Presiding over the aftermath of a dot-com bubble he failed to recognize, he retired just before the housing bubble burst, thus avoiding bubble-gum all over his face and yet another blemish to the old career happening on his watch. Not everyone saw the dot-com mess. On the other hand, everyone saw the housing bubble and the greed of a sub-prime feeding frenzy but Alan, who essentially initiated it for reasons known only to him.
Bob Woodward, an apologist as well when it suits him, writes in today’s Washington Post,
Alan Greenspan, who served as Federal Reserve chairman for 18 years and was the leading Republican economist for the past three decades, levels unusually harsh criticism at President Bush and the Republican Party in his new book, arguing that Bush abandoned the central conservative principle of fiscal restraint.
Yet it was Greenspan who cheer-led the unconscionable Bush tax giveaway to the super-rich, achieved in the same time-frame that the administration was engineering an unfunded war in Afghanistan and Iraq. I guess I need some help in determining just who it was who abandoned restraint and that's certainly not going to be Woodward.
Lowering the discount rate to an unprecedented 1% and knowing that would set up a mortgage refinance tsunami, Alan testified to Congress,
“Besides sustaining the demand for new construction, mortgage markets have also been a powerful stabilizing force over the past two years of economic distress by facilitating the extraction of some of the equity that homeowners have built up over the years."
That ‘extraction’ has worked to destroy families, wreck retirements, suck dry the single largest economic pool supporting most American homeowners, leverage an already overheated personal debt ratio and cause the greatest percentage of foreclosures since the Great Depression. Alan singlehandedly transferred economic distress from businesses to individuals.
In April, 2005 the great man pontificated,
"Innovation has brought about a multitude of new products, such as subprime loans and niche credit programs for immigrants. Such developments are representative of the market responses that have driven the financial services industry throughout the history of our country … With these advances in technology, lenders have taken advantage of credit-scoring models and other techniques for efficiently extending credit to a broader spectrum of consumers. … Where once more-marginal applicants would simply have been denied credit, lenders are now able to quite efficiently judge the risk posed by individual applicants and to price that risk appropriately. These improvements have led to rapid growth in subprime mortgage lending; indeed, today subprime mortgages account for roughly 10 percent of the number of all mortgages outstanding, up from just 1 or 2 percent in the early 1990s.”
Credit-scoring models such as filling in your own mythical annual salary without additional substantiation. Judging the risk by not asking how much debt is already owed by the mortgage applicant. With advantages in technology like lender-abetted lies and subterfuge, banks hired ‘loan specialists’ who were paid by commission like used car salesmen.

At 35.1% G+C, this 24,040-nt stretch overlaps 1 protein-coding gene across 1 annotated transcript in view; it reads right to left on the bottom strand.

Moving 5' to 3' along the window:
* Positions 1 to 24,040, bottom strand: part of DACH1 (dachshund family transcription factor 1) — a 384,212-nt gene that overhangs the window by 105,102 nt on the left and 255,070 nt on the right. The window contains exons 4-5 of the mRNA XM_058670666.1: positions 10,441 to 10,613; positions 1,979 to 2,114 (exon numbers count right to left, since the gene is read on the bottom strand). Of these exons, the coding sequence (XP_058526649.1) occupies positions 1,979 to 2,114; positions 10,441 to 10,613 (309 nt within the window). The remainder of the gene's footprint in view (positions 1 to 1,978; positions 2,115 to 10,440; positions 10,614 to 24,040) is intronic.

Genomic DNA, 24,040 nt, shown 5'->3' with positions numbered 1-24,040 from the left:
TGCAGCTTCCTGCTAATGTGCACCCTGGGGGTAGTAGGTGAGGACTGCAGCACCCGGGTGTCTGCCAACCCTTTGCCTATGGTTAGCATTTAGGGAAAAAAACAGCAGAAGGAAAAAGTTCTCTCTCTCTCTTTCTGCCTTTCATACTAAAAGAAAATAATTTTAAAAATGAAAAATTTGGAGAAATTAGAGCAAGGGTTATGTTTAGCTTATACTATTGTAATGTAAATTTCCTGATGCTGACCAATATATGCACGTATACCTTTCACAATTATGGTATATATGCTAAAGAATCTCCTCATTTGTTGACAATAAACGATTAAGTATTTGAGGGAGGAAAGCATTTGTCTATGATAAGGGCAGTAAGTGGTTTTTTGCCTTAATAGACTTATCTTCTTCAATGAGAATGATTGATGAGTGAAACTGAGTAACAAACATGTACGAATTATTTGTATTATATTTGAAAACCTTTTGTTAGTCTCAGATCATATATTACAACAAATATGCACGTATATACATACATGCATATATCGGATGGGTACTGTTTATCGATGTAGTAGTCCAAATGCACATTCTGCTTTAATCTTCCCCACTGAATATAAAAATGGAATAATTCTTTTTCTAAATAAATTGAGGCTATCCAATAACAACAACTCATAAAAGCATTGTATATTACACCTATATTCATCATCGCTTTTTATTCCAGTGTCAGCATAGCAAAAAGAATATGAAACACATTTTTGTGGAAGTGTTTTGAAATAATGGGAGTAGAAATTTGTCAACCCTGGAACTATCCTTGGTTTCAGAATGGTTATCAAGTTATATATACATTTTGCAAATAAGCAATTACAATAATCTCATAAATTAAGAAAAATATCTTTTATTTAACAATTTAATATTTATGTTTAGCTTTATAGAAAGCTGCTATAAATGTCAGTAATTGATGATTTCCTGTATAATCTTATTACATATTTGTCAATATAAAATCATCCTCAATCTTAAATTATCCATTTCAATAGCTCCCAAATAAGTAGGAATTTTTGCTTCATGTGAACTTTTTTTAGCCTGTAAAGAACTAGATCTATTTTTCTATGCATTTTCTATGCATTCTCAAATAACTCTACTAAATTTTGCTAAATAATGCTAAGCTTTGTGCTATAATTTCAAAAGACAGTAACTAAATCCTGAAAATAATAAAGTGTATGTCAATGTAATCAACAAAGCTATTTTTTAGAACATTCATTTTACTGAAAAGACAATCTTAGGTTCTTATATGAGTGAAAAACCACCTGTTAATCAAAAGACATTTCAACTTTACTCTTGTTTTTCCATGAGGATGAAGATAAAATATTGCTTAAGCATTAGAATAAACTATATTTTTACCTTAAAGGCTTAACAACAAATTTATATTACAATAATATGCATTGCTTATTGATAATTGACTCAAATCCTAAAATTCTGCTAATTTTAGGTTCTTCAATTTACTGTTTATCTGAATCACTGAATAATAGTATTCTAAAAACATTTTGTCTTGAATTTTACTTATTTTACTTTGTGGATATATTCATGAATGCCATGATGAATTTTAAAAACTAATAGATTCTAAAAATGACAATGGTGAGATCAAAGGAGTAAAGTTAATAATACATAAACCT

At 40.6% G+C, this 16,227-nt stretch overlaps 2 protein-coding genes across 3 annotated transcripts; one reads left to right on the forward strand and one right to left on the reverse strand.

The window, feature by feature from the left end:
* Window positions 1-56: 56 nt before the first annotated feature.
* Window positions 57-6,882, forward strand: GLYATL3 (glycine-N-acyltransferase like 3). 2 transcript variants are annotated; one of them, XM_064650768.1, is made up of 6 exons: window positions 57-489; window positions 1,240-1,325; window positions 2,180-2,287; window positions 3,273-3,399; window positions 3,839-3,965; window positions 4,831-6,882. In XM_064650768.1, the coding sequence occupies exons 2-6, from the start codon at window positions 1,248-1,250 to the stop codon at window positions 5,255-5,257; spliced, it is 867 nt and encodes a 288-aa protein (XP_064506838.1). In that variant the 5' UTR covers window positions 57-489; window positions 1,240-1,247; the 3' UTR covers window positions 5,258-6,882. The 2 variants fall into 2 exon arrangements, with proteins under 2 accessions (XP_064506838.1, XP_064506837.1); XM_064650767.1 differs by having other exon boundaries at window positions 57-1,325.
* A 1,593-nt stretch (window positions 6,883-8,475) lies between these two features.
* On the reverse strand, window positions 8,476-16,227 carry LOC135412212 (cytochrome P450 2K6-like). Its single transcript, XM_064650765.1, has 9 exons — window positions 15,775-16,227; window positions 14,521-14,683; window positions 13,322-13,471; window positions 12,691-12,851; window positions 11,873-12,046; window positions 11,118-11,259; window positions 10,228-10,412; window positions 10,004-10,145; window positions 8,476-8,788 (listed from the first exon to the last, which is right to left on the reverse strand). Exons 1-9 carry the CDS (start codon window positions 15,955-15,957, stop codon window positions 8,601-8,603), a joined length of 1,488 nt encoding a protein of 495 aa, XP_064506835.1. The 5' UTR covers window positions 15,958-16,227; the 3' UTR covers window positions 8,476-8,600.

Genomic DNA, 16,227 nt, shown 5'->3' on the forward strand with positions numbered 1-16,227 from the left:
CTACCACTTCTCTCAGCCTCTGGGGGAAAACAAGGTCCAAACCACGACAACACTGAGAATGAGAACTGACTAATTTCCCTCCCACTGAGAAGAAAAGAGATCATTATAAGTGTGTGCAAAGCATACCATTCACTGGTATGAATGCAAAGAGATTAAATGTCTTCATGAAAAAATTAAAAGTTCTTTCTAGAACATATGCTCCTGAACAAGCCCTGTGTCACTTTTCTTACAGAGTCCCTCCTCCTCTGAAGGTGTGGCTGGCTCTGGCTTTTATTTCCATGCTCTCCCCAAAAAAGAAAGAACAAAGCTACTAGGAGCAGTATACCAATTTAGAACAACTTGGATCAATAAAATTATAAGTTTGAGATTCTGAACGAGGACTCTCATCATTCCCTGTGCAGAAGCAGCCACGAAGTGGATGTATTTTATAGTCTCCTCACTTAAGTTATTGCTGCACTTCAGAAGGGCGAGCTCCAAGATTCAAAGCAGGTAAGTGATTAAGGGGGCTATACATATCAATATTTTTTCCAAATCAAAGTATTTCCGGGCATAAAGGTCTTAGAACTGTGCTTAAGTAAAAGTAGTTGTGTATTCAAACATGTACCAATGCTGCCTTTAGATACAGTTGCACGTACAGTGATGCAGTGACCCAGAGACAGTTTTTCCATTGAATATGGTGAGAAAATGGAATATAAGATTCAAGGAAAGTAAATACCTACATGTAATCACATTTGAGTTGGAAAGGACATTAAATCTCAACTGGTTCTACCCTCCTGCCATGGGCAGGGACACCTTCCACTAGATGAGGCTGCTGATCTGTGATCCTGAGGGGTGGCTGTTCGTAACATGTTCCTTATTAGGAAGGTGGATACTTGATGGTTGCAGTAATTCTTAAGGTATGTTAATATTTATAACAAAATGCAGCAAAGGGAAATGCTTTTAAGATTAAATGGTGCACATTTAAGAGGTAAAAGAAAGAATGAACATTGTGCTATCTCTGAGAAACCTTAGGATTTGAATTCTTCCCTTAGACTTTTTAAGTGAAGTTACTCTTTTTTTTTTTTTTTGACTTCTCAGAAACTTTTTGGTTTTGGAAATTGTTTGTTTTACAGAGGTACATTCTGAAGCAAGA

Everybody in Greenspan's co-conspiracy made a buck on the ‘front end charges’ to these borrowers of last resort, then packaged their bad loans off to someone else, who repackaged them again to specialty hedge funds.
A ten-fold increase in sub-prime mortgages, the new ‘vehicle’ to keep consumer spending rolling along during a war, even though consumers weren’t being asked to finance that war. They call it a vehicle, because it’s used to drive off with your money.
Twenty-three months after Alan’s ‘innovation,’ the mortgage market collapsed. By then, he had joined General Tommy Franks, George Tenet and L. Paul Bremer as a recipient of the Presidential Medal of Freedom, the George Bush consolation prize for failure.
Woodward again, with Greenspan’s praise for the impeached and scorn for the unimpeached,
While condemning Democrats, too, for rampant federal spending, he offers Bill Clinton an exemption. The former president emerges as the political hero of "The Age of Turbulence: Adventures in a New World," Greenspan's 531-page memoir, which is being published Monday.
Greenspan, who had an eight-year alliance with Clinton and Democratic Treasury secretaries in the 1990s, praises Clinton's mind and his tough anti-deficit policies, calling the former president's 1993 economic plan "an act of political courage."
But he expresses deep disappointment with Bush. "My biggest frustration remained the president's unwillingness to wield his veto against out-of-control spending," Greenspan writes. "Not exercising the veto power became a hallmark of the Bush presidency. . . . To my mind, Bush's collaborate-don't-confront approach was a major mistake."
Alan still doesn’t get it. Who was Bush supposed to confront, Dennis Hastert? Bill Frist? These were his own party’s guys and while they might have been co-conspirators, one can hardly proscribe a Republican president for failing to veto a Republican majority in Congress. That’s hardly a collaboration, at least not by my understanding of the word.
He argues that "deficits must matter" and that uncontrolled government spending and borrowing can produce high inflation "and economic devastation."
In a game of deficit-spending, borrowing, tax relief to the rich, unfunded wars Musical Chairs, Greenspan ends up without a seat and blames the president he served badly. Or the nation. He might as well blame America itself, because he served it badly as well. Failing to stand up when the power vested in your appointment gives you legs is reprehensible. Failing your country and then writing a book laying the blame at someone else’s door is worse. It borders treason.